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1 in 5 people in the UK have an impairment or long-term health condition (LTHC). Despite this, disabled people or people living with a LTHC are less likely to be part of a sports club, group or organisation.
How do we define disabled people and people with LTHC?
Disability can be defined as ‘a physical or mental impairment that has a substantial and long-term negative impact on people’s ability to do normal daily activities’. LTHCs are conditions that cannot, at present, be cured, but can be managed by medication and/or other treatments/therapies.
It is important to recognise that not all impairments or LTHCs are visible but they can impact a person’s ability to be part of activities, participate or volunteer in sport and physical activity. It is therefore important for organisations to understand people’s needs to support everyone to have a meaningful and positive experience.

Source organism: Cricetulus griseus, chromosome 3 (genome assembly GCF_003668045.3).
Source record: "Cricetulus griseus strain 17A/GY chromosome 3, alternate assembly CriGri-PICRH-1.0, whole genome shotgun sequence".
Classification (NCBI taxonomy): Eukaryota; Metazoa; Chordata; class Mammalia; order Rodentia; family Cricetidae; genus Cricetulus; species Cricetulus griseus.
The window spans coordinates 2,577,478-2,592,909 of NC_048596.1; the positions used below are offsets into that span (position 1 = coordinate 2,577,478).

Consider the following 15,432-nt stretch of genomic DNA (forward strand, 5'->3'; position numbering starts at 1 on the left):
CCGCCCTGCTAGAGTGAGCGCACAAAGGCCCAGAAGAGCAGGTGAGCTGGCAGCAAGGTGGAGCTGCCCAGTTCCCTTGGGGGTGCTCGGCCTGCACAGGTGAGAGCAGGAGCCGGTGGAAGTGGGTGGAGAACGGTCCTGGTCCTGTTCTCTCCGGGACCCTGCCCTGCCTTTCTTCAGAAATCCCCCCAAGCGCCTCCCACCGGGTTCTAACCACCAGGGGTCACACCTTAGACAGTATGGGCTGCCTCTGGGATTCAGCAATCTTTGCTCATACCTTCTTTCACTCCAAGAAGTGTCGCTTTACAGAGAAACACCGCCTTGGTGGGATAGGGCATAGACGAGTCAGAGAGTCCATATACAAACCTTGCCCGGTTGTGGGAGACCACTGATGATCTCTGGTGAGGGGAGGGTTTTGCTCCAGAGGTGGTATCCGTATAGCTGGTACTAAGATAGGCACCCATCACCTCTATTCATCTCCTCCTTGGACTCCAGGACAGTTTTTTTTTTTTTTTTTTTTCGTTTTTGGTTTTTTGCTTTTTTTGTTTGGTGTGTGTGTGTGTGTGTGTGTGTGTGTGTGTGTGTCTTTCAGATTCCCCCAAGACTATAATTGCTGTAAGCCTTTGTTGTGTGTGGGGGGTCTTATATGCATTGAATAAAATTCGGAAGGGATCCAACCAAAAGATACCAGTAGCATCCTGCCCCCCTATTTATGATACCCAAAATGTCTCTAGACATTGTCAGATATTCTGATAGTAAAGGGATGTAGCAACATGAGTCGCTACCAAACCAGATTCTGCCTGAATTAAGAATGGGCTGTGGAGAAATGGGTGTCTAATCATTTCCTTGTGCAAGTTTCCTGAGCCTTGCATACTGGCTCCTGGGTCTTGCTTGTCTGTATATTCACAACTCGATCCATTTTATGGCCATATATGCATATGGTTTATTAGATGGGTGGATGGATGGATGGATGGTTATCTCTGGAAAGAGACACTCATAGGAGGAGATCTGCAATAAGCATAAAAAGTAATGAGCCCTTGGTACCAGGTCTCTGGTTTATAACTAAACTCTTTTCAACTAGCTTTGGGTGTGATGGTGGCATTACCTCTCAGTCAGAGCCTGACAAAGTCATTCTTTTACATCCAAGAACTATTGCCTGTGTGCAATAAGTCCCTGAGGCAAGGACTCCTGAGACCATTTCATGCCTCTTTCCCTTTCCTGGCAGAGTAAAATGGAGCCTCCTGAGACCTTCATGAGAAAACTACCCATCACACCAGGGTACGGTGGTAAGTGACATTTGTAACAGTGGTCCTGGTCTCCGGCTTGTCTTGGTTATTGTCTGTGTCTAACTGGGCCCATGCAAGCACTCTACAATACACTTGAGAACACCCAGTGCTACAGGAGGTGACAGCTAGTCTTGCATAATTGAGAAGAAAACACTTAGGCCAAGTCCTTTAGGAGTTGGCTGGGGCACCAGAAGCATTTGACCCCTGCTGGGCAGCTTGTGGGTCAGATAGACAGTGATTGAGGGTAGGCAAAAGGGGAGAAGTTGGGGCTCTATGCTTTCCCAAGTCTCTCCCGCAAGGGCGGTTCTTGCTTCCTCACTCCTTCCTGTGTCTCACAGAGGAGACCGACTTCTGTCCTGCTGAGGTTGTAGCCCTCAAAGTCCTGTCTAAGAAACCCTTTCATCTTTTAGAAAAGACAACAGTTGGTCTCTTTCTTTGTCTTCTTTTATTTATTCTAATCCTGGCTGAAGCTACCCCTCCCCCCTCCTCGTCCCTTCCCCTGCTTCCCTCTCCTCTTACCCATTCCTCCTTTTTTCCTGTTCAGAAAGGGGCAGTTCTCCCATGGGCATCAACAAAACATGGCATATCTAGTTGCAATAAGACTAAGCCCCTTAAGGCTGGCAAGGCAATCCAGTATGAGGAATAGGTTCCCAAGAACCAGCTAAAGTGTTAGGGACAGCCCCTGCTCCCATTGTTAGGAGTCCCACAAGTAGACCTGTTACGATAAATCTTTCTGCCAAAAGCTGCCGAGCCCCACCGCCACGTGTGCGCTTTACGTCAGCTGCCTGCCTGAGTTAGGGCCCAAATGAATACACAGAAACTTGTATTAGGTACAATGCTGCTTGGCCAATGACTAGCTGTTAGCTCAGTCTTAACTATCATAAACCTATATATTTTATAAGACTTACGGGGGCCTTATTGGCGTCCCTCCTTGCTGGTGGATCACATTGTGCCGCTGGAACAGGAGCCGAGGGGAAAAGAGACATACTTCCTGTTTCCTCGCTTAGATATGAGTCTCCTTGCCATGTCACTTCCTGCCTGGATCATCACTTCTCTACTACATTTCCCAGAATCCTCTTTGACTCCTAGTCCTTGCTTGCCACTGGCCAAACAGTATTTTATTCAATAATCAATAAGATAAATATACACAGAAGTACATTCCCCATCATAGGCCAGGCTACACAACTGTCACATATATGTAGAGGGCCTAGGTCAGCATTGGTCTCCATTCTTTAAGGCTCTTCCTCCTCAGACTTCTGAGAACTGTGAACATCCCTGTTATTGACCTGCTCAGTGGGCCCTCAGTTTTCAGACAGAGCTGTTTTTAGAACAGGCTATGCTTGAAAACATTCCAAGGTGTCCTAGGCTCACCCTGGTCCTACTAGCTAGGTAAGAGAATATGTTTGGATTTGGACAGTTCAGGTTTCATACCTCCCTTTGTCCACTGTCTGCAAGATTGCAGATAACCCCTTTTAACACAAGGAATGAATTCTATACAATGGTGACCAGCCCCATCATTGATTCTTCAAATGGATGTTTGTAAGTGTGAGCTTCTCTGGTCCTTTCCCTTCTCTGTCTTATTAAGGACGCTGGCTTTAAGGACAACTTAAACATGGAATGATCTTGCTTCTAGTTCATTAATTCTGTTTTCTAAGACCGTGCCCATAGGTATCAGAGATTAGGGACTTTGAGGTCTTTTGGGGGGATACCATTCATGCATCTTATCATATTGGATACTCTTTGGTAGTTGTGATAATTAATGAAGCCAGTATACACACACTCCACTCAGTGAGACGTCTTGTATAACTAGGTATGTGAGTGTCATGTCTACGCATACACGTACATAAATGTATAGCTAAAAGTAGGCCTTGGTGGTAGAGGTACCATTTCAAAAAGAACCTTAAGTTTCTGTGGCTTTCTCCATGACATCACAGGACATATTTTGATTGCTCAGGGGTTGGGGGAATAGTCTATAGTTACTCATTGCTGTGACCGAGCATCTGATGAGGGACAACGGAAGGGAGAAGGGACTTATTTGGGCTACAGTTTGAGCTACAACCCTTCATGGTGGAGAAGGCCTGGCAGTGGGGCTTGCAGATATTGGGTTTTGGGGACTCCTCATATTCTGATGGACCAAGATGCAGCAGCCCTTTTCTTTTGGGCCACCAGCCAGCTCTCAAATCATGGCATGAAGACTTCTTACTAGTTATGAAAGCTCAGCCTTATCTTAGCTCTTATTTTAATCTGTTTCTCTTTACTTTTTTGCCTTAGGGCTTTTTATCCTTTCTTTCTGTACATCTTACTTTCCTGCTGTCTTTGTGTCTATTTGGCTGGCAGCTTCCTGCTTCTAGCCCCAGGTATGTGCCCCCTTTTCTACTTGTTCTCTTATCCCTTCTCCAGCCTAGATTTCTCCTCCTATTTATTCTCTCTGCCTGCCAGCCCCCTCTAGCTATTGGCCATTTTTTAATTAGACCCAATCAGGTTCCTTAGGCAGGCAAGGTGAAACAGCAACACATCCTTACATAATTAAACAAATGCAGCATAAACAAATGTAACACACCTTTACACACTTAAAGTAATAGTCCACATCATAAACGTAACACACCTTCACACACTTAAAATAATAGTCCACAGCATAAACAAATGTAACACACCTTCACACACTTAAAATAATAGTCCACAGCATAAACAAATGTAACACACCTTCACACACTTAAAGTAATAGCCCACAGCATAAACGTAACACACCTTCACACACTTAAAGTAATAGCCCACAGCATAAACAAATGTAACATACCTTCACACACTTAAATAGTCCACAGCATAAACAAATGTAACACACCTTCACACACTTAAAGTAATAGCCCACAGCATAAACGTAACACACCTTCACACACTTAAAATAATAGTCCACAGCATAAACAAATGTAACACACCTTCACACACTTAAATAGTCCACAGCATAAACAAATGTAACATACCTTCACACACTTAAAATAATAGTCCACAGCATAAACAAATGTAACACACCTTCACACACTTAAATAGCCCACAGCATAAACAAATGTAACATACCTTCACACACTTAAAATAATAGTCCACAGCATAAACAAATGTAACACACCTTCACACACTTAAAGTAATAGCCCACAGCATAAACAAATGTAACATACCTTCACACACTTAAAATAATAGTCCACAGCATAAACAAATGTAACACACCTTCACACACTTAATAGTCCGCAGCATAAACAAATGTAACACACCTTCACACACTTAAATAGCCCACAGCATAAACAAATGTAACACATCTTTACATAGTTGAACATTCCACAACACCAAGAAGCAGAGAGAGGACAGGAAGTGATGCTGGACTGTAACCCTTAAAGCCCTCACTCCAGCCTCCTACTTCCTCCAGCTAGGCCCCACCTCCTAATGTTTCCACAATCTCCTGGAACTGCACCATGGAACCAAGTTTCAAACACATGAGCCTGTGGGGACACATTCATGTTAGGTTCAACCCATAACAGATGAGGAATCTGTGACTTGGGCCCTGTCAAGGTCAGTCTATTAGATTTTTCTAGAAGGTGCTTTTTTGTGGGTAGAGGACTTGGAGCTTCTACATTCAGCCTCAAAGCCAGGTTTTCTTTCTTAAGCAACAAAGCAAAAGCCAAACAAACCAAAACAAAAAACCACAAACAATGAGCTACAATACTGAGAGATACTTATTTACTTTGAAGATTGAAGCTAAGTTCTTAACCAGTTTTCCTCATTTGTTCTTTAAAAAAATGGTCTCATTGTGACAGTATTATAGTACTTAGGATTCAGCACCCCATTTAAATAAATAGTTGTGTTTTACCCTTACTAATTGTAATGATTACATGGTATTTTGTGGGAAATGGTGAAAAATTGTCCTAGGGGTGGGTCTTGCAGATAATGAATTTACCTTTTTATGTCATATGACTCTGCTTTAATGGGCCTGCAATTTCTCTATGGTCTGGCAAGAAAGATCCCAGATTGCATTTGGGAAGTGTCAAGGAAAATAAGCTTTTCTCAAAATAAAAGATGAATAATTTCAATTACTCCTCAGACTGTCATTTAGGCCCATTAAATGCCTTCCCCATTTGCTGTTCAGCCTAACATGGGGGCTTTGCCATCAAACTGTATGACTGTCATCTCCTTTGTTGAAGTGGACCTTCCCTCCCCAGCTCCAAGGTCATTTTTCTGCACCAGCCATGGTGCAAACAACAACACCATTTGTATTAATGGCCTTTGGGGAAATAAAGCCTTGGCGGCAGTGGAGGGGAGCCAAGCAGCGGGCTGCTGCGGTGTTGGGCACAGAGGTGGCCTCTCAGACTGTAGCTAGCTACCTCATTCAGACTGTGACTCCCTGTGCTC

Why is it important for your organisation to be inclusive?
Everyone should be able to enjoy sport and physical. As organisations that support the delivery of sport and physical activity it is important that you do as much as possible to make your offer as inclusive and accessible to everyone.
Organisations have a legal requirement as set out in the Equality Act (2010) which requires them to make reasonable adjustments to their services and offer so that everyone has the opportunity to access them. This does not however just mean making your facilities wheelchair-user friendly, but adapting the activities you offer so that anyone with an impaiirment or LTHC who wants to attend or be involved with your organisation can.
What are the benefits of being inclusive?